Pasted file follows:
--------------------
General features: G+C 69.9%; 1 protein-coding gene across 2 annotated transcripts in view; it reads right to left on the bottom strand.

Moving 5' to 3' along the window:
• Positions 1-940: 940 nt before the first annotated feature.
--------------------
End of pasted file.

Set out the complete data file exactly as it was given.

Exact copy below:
General features: G+C 69.9%; 1 protein-coding gene across 2 annotated transcripts in view; it reads right to left on the bottom strand.

Moving 5' to 3' along the window:
• Positions 1-940: 940 nt before the first annotated feature.